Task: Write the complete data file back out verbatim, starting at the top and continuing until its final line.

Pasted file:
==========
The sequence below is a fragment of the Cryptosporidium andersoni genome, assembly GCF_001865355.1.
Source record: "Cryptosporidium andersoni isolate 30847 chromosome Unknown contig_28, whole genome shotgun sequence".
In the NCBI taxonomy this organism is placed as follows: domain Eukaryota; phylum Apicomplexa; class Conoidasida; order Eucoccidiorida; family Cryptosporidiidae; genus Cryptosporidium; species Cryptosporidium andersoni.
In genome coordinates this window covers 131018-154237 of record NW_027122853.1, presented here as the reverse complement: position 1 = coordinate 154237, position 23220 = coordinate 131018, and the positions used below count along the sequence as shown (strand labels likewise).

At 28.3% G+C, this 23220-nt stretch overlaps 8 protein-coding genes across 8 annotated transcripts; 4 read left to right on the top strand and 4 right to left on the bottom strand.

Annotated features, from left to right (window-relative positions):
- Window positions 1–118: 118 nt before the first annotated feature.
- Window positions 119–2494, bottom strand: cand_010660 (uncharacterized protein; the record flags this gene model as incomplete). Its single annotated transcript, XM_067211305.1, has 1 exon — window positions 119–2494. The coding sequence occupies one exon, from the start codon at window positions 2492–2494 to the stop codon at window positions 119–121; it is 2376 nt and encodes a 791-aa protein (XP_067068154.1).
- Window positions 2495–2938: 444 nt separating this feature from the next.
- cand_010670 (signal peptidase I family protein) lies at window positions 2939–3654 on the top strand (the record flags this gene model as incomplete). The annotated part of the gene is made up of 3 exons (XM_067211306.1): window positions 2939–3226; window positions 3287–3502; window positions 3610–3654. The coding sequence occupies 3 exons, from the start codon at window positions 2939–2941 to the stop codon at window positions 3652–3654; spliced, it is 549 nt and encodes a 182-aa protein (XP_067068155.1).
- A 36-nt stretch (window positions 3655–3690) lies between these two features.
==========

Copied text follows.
The sequence below is a fragment of the Cryptosporidium andersoni genome, assembly GCF_001865355.1.
Source record: "Cryptosporidium andersoni isolate 30847 chromosome Unknown contig_28, whole genome shotgun sequence".
In the NCBI taxonomy this organism is placed as follows: domain Eukaryota; phylum Apicomplexa; class Conoidasida; order Eucoccidiorida; family Cryptosporidiidae; genus Cryptosporidium; species Cryptosporidium andersoni.
In genome coordinates this window covers 131018-154237 of record NW_027122853.1, presented here as the reverse complement: position 1 = coordinate 154237, position 23220 = coordinate 131018, and the positions used below count along the sequence as shown (strand labels likewise).

At 28.3% G+C, this 23220-nt stretch overlaps 8 protein-coding genes across 8 annotated transcripts; 4 read left to right on the top strand and 4 right to left on the bottom strand.

Annotated features, from left to right (window-relative positions):
- Window positions 1–118: 118 nt before the first annotated feature.
- Window positions 119–2494, bottom strand: cand_010660 (uncharacterized protein; the record flags this gene model as incomplete). Its single annotated transcript, XM_067211305.1, has 1 exon — window positions 119–2494. The coding sequence occupies one exon, from the start codon at window positions 2492–2494 to the stop codon at window positions 119–121; it is 2376 nt and encodes a 791-aa protein (XP_067068154.1).
- Window positions 2495–2938: 444 nt separating this feature from the next.
- cand_010670 (signal peptidase I family protein) lies at window positions 2939–3654 on the top strand (the record flags this gene model as incomplete). The annotated part of the gene is made up of 3 exons (XM_067211306.1): window positions 2939–3226; window positions 3287–3502; window positions 3610–3654. The coding sequence occupies 3 exons, from the start codon at window positions 2939–2941 to the stop codon at window positions 3652–3654; spliced, it is 549 nt and encodes a 182-aa protein (XP_067068155.1).
- A 36-nt stretch (window positions 3655–3690) lies between these two features.